babs naim

Babs’s story is written below but there is no doubt that she played a huge role in many community activities in Harare (Salisbury) during her long and productive life. She was involved in the threatre and produced hundreds if not thousands of costumes through WVS. She also chaired WIZO for many years and catered for many community and private events together with her sister Anita. Her husband Alphonse (Al) owned a car sales and garage company for many years and was known for his wonderful tenor voice as a member of the Sephardi Congregation choir.

The initial material provided below was hand-written by Babs and kindly typed for the website by Brenda Gill (nee Kaplan).

Lithuania – Father – Ephraim (later Mayer) (Sklar)

Parents:      David Sklar – Gentleman Farmer

                        Sarah (nee Berman)

David married twice – sired 13 children

My dad was born in September 1878 – died March 1942 (63.5)

Left (escaped) from Lithuania in 1897 to South Africa with Phillip. Another younger brother, Isadore, also ran away from Russian Pogroms – went to USA in 1904 – settled in Brooklyn.

Dad, on arrival in Cape Town, went straight up to Pretoria by train and became involved with the small Russian Community.

Lurie Family

Julius Lurie and wife Rachel, my grandparents, left Latvia in 1891 with two daughters, Annie 6 and Bertha 4.  They also came to South Africa and went to Pretoria.  My grandparents eventually had 7 children – 6 girls and the youngest, Willie, a boy.  The girls were all talented in one way or another in the musical field – all were attractive except for Edie.  They were very popular and invitations were in demand for their musical soirees, which were normally every Saturday night.  Grandpa Julius, also being Russian, knew a lot of these new émigrés and would invite them to 34 Pretorius Street, where my mum and dad met.  The “Lurie” House was a very popular house with the young Jewish crowd.  The house was always full of member of the Jewish Community.?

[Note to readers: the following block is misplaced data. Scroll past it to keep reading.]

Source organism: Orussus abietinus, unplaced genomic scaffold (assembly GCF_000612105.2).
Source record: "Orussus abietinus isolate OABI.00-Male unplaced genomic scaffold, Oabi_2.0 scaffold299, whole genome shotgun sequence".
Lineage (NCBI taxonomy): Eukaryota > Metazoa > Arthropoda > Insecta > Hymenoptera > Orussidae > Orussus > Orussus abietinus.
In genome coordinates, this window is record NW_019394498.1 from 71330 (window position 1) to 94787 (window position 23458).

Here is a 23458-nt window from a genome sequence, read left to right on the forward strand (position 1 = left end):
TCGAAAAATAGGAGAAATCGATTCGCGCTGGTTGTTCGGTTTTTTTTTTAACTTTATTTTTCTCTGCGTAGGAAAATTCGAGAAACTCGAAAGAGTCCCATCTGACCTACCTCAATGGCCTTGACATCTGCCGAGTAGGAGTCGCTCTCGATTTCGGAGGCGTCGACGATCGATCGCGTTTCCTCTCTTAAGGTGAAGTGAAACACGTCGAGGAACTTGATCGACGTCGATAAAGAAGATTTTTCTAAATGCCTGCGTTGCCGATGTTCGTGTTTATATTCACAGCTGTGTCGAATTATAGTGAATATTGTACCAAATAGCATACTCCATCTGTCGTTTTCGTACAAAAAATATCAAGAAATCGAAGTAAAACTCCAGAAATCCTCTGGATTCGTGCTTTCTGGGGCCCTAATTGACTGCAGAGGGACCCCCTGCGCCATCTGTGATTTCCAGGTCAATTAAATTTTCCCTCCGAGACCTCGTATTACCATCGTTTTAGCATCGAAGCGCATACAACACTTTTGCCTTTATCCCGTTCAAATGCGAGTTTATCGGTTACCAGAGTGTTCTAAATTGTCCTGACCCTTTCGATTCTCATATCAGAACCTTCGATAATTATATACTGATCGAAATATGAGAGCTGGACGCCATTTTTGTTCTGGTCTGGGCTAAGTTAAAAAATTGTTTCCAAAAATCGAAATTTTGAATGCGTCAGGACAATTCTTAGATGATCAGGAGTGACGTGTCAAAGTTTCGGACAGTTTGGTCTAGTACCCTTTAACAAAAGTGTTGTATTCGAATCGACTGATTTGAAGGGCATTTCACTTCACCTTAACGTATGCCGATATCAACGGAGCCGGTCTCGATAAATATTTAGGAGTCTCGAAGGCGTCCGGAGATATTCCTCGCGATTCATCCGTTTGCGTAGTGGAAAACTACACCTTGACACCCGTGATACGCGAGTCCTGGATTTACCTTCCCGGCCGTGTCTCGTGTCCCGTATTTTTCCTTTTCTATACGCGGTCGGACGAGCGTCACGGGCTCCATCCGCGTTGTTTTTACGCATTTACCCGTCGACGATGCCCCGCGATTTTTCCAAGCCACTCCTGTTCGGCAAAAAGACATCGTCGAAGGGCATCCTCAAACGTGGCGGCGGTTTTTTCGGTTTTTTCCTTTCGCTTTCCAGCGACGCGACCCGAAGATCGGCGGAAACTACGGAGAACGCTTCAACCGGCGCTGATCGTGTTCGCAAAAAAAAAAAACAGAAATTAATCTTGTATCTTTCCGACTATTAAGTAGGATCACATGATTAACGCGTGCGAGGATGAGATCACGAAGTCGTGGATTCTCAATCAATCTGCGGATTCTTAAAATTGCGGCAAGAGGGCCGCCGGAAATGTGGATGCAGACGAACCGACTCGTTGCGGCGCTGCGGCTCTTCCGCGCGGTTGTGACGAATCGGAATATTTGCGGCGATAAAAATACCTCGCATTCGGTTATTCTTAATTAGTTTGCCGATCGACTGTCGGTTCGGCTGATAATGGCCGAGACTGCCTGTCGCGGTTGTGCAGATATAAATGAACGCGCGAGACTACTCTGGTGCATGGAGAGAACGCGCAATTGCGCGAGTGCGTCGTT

Annie (eldest) was a quiet, likeable girl

Bertha (2nd) Mum – very attractive and lively

Edie (3rd) Unfortunately not as attractive as others

Mary (4th) attractive, vivacious – terrible flirt – all the boys chased her

Dora (t\5th) very attractive – also popular

Minnie (6th) really beautiful

Willie (7th) Bill – big, powerfully built – also good looking.  First class footballer – played for the Transvaal 1st team.  Known as “the Tank”.  Terrible tease, made my grandmother’s life a misery with his tricks.  We all loved him, as did everyone who knew him.


It was a bright, sunny day – actually January 7th 1914 – 7:30 a.m. when I arrived in this world – the second child to Bertha and Mayer Sklar – farming in a place called Eloff in Eastern Transvaal.  My memory starts at the age of 3 when I recollect being a flower girl to a cousin of my dad’s, by name Freda Ponofsky, who married Horace Smulian.  My very early years at Eloff were very happy times.  I had a lovely nanny by name Serena, who on hindsight, must have spoilt me outrageously.  There was also the Head (Baas Boy) Zacharia who put me on a Shetland pony and led me through the mealie fields daily.  My father was considered a good farmer (I learned many years later that his father, my paternal grandfather, was a top class farmer in Lithuania).  There were approximately 800 head of cattle on the farm.  One was slaughtered daily – I so distinctly remember this because we had a bull mastiff dog – must have stood 3.5 feet tall – (he was huge – in fact we rode him at times) and he stayed outside all night guarding the carcass.

 I can still visualise my mum in her kitchen, wearing a long white apron, producing the most fabulous food – a wood stove and the ice safe (today’s refrigerator) consisting of a large wooden box enclosed on 3 sides – the top front door being wire netting.  Across the top were pieces of sacking – soaked in cold water with coal piled on top.

 I can still see her kneading the bread and collecting horseradish outside the kitchen door.  Our Farm Store was just a short way from the railway siding and I loved to go along there and sit on the heaps of coal and eat it – everyone maintained this was the reason for my continued good health almost my whole life.